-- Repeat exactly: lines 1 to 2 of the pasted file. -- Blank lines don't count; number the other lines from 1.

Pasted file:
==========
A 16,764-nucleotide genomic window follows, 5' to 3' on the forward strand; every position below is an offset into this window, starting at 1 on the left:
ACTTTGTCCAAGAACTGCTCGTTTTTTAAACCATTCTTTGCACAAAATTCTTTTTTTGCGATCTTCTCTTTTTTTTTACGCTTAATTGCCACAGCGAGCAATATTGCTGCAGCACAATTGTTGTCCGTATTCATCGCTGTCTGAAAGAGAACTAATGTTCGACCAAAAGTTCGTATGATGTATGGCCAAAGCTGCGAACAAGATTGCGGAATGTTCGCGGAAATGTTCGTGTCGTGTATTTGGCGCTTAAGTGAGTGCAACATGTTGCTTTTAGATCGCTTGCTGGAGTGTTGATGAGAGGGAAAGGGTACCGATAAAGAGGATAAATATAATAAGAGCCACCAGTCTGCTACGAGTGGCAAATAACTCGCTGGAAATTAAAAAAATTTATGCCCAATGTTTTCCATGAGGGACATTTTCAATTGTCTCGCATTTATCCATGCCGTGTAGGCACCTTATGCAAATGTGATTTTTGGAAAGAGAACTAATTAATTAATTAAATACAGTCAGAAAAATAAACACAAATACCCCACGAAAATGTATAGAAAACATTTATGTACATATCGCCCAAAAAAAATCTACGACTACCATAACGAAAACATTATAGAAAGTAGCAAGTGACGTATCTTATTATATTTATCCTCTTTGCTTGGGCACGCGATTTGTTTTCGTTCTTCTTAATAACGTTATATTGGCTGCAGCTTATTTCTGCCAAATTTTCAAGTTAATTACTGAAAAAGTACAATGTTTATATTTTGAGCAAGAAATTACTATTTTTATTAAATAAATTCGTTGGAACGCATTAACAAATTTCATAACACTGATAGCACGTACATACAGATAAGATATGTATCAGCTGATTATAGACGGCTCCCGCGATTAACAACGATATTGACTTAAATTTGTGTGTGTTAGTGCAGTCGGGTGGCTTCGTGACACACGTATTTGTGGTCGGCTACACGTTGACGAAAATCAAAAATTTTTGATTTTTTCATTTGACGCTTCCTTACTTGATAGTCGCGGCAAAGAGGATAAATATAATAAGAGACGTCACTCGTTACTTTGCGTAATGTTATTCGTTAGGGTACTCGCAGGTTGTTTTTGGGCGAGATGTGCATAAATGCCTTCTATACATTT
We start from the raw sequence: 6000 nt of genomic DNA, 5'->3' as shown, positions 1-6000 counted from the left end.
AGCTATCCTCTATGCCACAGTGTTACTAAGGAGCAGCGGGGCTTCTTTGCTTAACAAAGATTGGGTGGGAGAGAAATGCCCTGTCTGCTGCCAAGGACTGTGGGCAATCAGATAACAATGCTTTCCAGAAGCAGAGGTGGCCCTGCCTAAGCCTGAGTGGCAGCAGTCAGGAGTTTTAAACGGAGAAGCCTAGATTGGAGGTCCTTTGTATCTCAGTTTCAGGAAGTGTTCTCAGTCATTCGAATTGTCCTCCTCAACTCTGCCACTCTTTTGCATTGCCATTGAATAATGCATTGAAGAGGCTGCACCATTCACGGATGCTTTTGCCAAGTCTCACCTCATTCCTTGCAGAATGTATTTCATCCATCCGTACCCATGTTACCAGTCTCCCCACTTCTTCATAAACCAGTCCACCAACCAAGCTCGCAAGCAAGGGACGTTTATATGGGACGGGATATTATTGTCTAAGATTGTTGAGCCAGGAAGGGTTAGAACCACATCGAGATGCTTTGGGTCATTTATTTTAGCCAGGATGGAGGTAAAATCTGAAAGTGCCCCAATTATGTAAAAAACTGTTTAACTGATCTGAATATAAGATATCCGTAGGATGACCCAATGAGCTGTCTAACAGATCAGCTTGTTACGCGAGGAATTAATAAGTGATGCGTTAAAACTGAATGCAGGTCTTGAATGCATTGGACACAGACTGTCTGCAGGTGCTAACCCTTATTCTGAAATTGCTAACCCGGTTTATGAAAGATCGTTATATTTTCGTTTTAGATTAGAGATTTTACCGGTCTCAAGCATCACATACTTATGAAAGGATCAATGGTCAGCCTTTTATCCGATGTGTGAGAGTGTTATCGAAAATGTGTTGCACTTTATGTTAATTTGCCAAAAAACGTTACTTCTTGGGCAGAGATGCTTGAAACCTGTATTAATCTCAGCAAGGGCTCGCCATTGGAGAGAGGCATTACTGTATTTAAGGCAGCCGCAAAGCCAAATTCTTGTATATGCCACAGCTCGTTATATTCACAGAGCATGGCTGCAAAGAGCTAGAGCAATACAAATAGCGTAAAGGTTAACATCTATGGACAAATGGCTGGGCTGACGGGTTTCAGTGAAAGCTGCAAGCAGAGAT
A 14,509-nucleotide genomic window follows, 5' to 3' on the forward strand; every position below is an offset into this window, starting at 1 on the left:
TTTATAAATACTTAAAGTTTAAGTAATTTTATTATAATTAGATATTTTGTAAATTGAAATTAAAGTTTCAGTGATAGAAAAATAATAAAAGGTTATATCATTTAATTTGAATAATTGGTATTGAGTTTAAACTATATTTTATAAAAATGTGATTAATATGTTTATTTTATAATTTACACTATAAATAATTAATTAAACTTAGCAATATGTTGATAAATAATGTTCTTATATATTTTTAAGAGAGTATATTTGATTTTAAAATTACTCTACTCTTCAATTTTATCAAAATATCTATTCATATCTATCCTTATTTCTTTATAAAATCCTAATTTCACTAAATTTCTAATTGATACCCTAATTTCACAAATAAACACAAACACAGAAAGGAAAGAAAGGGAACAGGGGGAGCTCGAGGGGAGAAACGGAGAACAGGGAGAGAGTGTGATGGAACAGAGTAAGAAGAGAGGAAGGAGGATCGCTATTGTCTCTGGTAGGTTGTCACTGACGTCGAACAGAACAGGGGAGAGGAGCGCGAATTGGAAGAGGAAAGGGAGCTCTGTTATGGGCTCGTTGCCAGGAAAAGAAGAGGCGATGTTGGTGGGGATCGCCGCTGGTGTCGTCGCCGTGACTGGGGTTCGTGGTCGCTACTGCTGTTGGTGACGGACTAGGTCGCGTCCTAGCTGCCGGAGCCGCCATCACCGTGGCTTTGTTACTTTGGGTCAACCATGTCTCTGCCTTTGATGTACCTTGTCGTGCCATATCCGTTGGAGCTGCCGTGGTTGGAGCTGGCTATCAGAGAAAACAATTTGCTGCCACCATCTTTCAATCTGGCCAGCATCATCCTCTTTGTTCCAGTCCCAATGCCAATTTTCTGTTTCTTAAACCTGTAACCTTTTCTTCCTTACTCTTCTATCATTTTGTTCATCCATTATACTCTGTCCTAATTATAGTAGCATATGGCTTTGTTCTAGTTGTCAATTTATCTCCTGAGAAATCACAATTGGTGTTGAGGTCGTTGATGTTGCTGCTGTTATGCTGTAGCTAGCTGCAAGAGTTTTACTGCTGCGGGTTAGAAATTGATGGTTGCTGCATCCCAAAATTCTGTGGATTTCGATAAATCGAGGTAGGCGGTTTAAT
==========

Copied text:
A 16,764-nucleotide genomic window follows, 5' to 3' on the forward strand; every position below is an offset into this window, starting at 1 on the left:
ACTTTGTCCAAGAACTGCTCGTTTTTTAAACCATTCTTTGCACAAAATTCTTTTTTTGCGATCTTCTCTTTTTTTTTACGCTTAATTGCCACAGCGAGCAATATTGCTGCAGCACAATTGTTGTCCGTATTCATCGCTGTCTGAAAGAGAACTAATGTTCGACCAAAAGTTCGTATGATGTATGGCCAAAGCTGCGAACAAGATTGCGGAATGTTCGCGGAAATGTTCGTGTCGTGTATTTGGCGCTTAAGTGAGTGCAACATGTTGCTTTTAGATCGCTTGCTGGAGTGTTGATGAGAGGGAAAGGGTACCGATAAAGAGGATAAATATAATAAGAGCCACCAGTCTGCTACGAGTGGCAAATAACTCGCTGGAAATTAAAAAAATTTATGCCCAATGTTTTCCATGAGGGACATTTTCAATTGTCTCGCATTTATCCATGCCGTGTAGGCACCTTATGCAAATGTGATTTTTGGAAAGAGAACTAATTAATTAATTAAATACAGTCAGAAAAATAAACACAAATACCCCACGAAAATGTATAGAAAACATTTATGTACATATCGCCCAAAAAAAATCTACGACTACCATAACGAAAACATTATAGAAAGTAGCAAGTGACGTATCTTATTATATTTATCCTCTTTGCTTGGGCACGCGATTTGTTTTCGTTCTTCTTAATAACGTTATATTGGCTGCAGCTTATTTCTGCCAAATTTTCAAGTTAATTACTGAAAAAGTACAATGTTTATATTTTGAGCAAGAAATTACTATTTTTATTAAATAAATTCGTTGGAACGCATTAACAAATTTCATAACACTGATAGCACGTACATACAGATAAGATATGTATCAGCTGATTATAGACGGCTCCCGCGATTAACAACGATATTGACTTAAATTTGTGTGTGTTAGTGCAGTCGGGTGGCTTCGTGACACACGTATTTGTGGTCGGCTACACGTTGACGAAAATCAAAAATTTTTGATTTTTTCATTTGACGCTTCCTTACTTGATAGTCGCGGCAAAGAGGATAAATATAATAAGAGACGTCACTCGTTACTTTGCGTAATGTTATTCGTTAGGGTACTCGCAGGTTGTTTTTGGGCGAGATGTGCATAAATGCCTTCTATACATTT